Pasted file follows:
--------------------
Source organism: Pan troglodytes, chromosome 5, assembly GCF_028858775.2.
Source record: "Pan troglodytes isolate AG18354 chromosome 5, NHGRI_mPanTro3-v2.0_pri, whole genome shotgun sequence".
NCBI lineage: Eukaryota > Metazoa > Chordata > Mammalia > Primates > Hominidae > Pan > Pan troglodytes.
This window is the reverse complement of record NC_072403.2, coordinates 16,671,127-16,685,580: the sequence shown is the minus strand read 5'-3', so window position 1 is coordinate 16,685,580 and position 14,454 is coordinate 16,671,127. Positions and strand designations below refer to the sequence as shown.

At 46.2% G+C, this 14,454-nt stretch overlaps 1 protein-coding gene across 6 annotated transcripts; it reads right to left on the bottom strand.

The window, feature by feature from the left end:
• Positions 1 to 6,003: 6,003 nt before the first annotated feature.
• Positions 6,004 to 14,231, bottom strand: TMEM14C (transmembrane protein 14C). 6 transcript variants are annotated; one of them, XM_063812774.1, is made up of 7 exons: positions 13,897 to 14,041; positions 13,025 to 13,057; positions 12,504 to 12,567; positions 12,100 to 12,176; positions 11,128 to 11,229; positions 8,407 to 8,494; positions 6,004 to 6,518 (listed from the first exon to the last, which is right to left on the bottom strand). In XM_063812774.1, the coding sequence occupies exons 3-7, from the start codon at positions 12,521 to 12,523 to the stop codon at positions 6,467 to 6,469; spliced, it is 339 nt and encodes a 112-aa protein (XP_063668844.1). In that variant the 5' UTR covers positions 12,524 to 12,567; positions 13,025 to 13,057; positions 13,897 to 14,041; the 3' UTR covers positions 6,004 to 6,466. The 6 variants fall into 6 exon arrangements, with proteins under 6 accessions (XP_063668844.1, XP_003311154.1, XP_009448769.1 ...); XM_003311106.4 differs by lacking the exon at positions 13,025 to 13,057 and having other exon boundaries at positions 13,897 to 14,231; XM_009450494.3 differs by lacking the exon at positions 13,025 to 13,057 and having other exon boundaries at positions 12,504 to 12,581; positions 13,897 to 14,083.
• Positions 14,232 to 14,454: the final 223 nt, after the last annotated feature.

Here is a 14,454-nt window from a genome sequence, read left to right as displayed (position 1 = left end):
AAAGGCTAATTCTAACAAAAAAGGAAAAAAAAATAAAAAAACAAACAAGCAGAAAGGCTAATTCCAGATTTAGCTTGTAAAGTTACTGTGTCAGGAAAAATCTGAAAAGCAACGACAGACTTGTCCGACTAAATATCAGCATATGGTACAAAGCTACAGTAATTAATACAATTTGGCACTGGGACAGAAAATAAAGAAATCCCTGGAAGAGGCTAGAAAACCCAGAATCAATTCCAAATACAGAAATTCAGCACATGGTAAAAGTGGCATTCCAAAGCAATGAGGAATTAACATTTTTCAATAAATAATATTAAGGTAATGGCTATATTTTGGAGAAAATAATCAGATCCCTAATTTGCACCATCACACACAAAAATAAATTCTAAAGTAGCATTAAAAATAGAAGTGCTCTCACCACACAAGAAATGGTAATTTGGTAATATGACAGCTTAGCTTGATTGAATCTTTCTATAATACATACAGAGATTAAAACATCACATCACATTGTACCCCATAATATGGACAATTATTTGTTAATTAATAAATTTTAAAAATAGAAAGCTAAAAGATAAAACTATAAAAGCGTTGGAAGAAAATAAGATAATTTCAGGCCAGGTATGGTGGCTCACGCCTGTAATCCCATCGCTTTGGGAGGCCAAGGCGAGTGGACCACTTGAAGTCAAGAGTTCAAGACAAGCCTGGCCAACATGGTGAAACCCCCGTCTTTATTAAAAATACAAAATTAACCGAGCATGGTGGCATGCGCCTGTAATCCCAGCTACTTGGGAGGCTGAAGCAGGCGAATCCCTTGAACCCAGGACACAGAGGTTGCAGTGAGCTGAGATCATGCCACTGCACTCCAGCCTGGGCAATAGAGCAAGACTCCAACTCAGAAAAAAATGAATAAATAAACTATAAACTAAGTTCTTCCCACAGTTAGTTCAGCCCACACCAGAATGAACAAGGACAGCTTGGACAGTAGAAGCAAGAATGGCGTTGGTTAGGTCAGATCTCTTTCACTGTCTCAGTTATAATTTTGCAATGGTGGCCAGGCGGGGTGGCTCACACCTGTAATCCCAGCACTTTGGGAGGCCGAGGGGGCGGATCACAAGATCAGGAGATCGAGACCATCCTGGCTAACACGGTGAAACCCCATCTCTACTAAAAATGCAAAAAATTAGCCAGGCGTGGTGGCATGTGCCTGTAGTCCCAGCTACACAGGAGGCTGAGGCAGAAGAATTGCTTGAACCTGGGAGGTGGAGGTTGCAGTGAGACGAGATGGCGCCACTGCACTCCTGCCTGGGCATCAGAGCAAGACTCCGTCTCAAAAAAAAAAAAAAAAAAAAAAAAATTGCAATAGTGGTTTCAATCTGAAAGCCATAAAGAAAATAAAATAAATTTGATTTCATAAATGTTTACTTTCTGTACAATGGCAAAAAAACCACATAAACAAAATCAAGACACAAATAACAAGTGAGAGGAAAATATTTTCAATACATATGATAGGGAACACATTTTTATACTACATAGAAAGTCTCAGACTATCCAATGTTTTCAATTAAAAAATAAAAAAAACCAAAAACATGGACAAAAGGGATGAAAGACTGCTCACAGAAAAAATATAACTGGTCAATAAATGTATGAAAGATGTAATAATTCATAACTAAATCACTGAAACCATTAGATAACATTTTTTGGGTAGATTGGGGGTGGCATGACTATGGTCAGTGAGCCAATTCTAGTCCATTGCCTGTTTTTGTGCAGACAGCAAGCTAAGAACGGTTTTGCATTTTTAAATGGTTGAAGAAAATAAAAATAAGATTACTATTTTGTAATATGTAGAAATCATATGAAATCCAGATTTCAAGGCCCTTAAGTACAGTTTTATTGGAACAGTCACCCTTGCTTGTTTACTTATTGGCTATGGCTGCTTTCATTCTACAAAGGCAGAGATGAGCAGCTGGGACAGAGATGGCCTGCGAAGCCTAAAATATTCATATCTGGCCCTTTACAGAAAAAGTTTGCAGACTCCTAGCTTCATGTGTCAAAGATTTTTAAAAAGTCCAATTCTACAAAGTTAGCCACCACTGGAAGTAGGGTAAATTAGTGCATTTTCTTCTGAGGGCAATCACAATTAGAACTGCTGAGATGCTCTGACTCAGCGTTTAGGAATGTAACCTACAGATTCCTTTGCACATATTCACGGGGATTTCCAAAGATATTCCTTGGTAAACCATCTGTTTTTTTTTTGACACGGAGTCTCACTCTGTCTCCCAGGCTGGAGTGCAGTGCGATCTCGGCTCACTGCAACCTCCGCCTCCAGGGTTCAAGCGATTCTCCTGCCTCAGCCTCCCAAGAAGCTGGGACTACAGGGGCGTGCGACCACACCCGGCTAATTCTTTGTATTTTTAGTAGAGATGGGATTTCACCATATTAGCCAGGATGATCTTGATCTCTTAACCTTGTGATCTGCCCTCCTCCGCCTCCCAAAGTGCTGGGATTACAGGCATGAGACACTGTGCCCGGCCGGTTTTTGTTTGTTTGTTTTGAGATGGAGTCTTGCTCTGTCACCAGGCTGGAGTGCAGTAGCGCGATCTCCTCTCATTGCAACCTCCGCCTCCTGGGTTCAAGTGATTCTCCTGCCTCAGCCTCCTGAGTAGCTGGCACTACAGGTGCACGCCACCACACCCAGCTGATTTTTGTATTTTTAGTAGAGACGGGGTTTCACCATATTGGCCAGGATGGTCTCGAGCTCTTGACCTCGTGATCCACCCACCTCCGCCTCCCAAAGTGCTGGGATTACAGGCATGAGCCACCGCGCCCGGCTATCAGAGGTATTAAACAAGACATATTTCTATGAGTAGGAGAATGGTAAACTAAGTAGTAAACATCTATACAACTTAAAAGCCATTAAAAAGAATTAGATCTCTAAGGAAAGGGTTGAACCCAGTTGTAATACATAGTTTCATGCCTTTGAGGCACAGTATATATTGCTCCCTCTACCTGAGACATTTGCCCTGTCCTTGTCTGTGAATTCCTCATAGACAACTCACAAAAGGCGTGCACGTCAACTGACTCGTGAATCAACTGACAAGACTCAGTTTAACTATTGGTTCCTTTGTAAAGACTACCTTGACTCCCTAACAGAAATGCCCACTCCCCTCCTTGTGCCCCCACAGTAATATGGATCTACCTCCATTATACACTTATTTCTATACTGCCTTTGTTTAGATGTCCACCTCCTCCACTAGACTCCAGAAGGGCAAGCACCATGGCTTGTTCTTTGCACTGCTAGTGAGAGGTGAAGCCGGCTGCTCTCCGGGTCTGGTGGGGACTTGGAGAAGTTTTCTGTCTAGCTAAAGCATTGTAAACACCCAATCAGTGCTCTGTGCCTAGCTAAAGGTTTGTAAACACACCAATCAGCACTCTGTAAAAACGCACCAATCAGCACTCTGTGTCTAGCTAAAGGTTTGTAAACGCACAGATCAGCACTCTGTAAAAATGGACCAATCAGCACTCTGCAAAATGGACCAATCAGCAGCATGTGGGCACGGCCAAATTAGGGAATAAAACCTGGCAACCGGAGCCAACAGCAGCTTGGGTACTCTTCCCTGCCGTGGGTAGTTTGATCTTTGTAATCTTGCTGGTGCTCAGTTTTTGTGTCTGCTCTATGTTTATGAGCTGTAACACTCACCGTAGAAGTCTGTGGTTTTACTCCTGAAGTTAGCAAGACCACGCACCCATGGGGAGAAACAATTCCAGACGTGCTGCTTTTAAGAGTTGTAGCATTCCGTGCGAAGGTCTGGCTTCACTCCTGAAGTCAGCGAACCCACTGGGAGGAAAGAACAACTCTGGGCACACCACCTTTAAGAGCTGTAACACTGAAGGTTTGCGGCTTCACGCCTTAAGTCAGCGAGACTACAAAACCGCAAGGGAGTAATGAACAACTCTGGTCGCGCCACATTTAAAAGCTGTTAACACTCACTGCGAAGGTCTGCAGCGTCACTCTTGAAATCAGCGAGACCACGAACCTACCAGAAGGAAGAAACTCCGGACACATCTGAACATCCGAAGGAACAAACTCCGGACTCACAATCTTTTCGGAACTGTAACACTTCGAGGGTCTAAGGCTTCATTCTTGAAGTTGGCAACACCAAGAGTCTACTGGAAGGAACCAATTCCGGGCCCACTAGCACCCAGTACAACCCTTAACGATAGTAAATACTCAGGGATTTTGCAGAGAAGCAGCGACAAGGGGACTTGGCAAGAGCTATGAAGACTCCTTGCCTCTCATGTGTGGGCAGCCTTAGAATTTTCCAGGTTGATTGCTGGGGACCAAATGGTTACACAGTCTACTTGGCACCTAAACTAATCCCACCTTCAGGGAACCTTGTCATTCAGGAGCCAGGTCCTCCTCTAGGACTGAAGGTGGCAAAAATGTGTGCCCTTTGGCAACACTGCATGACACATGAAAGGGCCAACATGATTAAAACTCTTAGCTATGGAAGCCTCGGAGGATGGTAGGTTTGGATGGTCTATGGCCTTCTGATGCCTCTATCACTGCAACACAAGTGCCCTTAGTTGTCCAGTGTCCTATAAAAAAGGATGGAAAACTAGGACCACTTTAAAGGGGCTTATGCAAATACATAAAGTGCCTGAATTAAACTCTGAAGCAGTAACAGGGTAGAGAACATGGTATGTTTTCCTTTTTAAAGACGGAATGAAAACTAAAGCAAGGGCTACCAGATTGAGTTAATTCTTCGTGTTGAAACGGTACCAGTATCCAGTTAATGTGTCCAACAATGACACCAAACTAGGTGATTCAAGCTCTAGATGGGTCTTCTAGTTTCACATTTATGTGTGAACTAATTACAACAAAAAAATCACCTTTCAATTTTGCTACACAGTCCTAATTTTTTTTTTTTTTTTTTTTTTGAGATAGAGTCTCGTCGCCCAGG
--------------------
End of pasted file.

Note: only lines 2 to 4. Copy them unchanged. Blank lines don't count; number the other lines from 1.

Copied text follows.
Source record: "Pan troglodytes isolate AG18354 chromosome 5, NHGRI_mPanTro3-v2.0_pri, whole genome shotgun sequence".
NCBI lineage: Eukaryota > Metazoa > Chordata > Mammalia > Primates > Hominidae > Pan > Pan troglodytes.
This window is the reverse complement of record NC_072403.2, coordinates 16,671,127-16,685,580: the sequence shown is the minus strand read 5'-3', so window position 1 is coordinate 16,685,580 and position 14,454 is coordinate 16,671,127. Positions and strand designations below refer to the sequence as shown.